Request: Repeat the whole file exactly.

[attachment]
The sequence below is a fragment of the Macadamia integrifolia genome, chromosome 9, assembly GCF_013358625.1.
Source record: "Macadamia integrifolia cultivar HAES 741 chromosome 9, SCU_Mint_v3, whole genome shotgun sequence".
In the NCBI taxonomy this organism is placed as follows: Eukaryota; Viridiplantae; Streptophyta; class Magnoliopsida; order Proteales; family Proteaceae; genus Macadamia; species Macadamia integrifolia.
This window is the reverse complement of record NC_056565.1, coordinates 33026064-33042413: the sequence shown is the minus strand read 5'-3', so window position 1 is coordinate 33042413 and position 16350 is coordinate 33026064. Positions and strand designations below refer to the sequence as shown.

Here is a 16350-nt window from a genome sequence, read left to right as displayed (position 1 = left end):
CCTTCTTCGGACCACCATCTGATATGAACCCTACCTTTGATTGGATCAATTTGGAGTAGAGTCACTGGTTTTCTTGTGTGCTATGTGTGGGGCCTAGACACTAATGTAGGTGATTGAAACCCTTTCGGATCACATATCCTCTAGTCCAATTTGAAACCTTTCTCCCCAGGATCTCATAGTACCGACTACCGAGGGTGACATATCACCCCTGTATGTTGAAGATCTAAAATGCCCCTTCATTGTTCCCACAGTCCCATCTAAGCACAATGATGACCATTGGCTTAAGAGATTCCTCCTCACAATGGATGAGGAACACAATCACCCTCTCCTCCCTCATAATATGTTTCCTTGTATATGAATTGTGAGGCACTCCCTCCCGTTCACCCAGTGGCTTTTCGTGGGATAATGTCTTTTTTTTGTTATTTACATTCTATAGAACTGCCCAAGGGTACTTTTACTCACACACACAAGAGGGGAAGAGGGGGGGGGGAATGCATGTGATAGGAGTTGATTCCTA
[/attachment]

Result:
The sequence below is a fragment of the Macadamia integrifolia genome, chromosome 9, assembly GCF_013358625.1.
Source record: "Macadamia integrifolia cultivar HAES 741 chromosome 9, SCU_Mint_v3, whole genome shotgun sequence".
In the NCBI taxonomy this organism is placed as follows: Eukaryota; Viridiplantae; Streptophyta; class Magnoliopsida; order Proteales; family Proteaceae; genus Macadamia; species Macadamia integrifolia.
This window is the reverse complement of record NC_056565.1, coordinates 33026064-33042413: the sequence shown is the minus strand read 5'-3', so window position 1 is coordinate 33042413 and position 16350 is coordinate 33026064. Positions and strand designations below refer to the sequence as shown.

Here is a 16350-nt window from a genome sequence, read left to right as displayed (position 1 = left end):
CCTTCTTCGGACCACCATCTGATATGAACCCTACCTTTGATTGGATCAATTTGGAGTAGAGTCACTGGTTTTCTTGTGTGCTATGTGTGGGGCCTAGACACTAATGTAGGTGATTGAAACCCTTTCGGATCACATATCCTCTAGTCCAATTTGAAACCTTTCTCCCCAGGATCTCATAGTACCGACTACCGAGGGTGACATATCACCCCTGTATGTTGAAGATCTAAAATGCCCCTTCATTGTTCCCACAGTCCCATCTAAGCACAATGATGACCATTGGCTTAAGAGATTCCTCCTCACAATGGATGAGGAACACAATCACCCTCTCCTCCCTCATAATATGTTTCCTTGTATATGAATTGTGAGGCACTCCCTCCCGTTCACCCAGTGGCTTTTCGTGGGATAATGTCTTTTTTTTGTTATTTACATTCTATAGAACTGCCCAAGGGTACTTTTACTCACACACACAAGAGGGGAAGAGGGGGGGGGGAATGCATGTGATAGGAGTTGATTCCTA